North Wollongong Hotel’s former head chef has been ordered to pay $70,000 in damages to the popular pub over thousands of missing chicken schnitzels.
In a bizarre case of ‘‘schnitzel fraud’’, the hotel’s one-time cook has been found to have been swindling the pub, on-selling schnitzels to them for a higher cost and pocketing the profit.
The findings were made in Sydney’s Federal Circuit Court last week after former chef, Kobina Amponsem, sued his employer, Laundy Pty Ltd, over $11,000 in unpaid annual leave.
The hotel said it had withheld the money in an effort to recoup its losses for the fraud, which it claimed included more than $20,000 worth of schnitzel that was invoiced but never delivered.
In a judgment handed down on September 25, Judge Nicholas Manousaridis found Mr Amponsem had for years been bulk-buying chicken schnitzels for around $1.80 each and then on-selling them to the pub for between $2.80 and $2.90.
The judge found the cook had never told his employer how cheaply he was buying the schnitzels, or that the company doing the onselling was owned by his wife.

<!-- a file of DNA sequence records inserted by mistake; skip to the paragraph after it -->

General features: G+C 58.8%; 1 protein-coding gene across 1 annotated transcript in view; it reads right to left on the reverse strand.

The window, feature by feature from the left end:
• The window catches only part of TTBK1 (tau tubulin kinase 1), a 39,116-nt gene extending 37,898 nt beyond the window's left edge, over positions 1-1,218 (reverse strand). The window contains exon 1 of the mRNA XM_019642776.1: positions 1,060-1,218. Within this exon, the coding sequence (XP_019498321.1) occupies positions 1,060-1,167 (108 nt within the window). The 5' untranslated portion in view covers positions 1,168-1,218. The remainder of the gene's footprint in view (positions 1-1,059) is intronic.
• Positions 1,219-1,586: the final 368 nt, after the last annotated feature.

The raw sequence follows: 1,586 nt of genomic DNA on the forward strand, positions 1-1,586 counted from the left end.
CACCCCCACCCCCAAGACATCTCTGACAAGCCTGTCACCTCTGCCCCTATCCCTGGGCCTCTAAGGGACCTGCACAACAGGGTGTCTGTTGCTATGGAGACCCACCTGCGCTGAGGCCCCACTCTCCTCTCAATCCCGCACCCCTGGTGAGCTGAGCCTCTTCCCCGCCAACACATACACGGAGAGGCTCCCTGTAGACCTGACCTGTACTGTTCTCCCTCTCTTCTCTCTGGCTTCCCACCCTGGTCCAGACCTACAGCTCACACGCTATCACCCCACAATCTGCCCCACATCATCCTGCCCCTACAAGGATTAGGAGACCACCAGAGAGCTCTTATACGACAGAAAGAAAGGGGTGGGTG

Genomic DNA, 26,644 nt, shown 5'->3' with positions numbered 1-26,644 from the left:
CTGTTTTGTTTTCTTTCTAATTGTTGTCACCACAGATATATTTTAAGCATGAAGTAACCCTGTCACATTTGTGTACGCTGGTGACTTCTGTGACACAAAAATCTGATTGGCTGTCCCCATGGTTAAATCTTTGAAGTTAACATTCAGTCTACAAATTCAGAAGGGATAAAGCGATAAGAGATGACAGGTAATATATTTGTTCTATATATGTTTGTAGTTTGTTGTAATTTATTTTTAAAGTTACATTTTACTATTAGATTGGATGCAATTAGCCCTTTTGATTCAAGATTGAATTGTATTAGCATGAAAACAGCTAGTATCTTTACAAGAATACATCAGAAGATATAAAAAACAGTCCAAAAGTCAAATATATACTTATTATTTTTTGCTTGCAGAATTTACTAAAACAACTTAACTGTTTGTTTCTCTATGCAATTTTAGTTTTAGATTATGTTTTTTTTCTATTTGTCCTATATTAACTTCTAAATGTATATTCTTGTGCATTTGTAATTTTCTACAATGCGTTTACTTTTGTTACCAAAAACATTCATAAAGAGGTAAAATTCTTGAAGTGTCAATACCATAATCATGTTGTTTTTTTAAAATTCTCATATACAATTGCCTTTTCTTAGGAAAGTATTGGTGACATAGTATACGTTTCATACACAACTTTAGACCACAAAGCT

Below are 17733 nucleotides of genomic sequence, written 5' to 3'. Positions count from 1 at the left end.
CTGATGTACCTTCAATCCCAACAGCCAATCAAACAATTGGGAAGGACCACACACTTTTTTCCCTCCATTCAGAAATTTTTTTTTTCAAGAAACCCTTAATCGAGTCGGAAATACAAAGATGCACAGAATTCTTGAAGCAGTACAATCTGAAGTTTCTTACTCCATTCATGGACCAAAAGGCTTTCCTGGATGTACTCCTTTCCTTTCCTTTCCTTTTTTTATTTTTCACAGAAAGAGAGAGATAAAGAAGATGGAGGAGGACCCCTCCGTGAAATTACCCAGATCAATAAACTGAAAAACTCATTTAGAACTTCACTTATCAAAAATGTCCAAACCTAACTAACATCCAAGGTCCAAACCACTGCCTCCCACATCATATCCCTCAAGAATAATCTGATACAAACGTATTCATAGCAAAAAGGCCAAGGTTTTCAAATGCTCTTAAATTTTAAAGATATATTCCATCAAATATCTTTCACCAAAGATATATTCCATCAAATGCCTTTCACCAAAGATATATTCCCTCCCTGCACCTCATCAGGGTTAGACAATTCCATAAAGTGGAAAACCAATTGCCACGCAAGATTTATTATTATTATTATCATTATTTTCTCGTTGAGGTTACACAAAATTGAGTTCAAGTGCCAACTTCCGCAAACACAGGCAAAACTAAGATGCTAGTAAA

Judge Manousaridis said Mr Amponsem’s actions had breached his employment contract.
‘‘Having been requested to acquire the schnitzels for Laundry from another supplier ... Mr Amponsem’s’s duty to render faithful service to Laundy required him to acquire the schnitzels on behalf of Laundry and at the best price he could have negotiated,’’ he said.
‘‘[He] placed himself in a position where his duty to his employer conflicted with his own interest ...’’.
The hotel had claimed the cook had ‘‘disguised his involvement’’ in the purchase of the schnitzels and obtained a $1 profit on each schnitzel.
It also alleged he had invoiced the hotel for $20,622 worth of schnitzel and $5,910 worth of quiche that were never delivered.
Mr Amponsem denied the claims.
Mr Amponsem was hired as the hotel’s head chef in 2008 but was dismissed in March 2011, amid allegations he had cheated the hotel out of the chicken schnitzels and quiches.
In February 2011, a duty manager told hotel management that Mr Amponsem had handed him an invoice for 10 quiches, but only five had arrived.
A few days later, another duty manager found the hotel’s sales records for quiches did not match what had been invoiced and there was a large discrepancy.
An investigation into schnitzel sales also found varied discrepancies, the court heard.
A local court hearing in November 2012 cleared Mr Amponsem of fraud charges but last week, Judge Manousaridis ordered him to pay $72,838.60 in damages.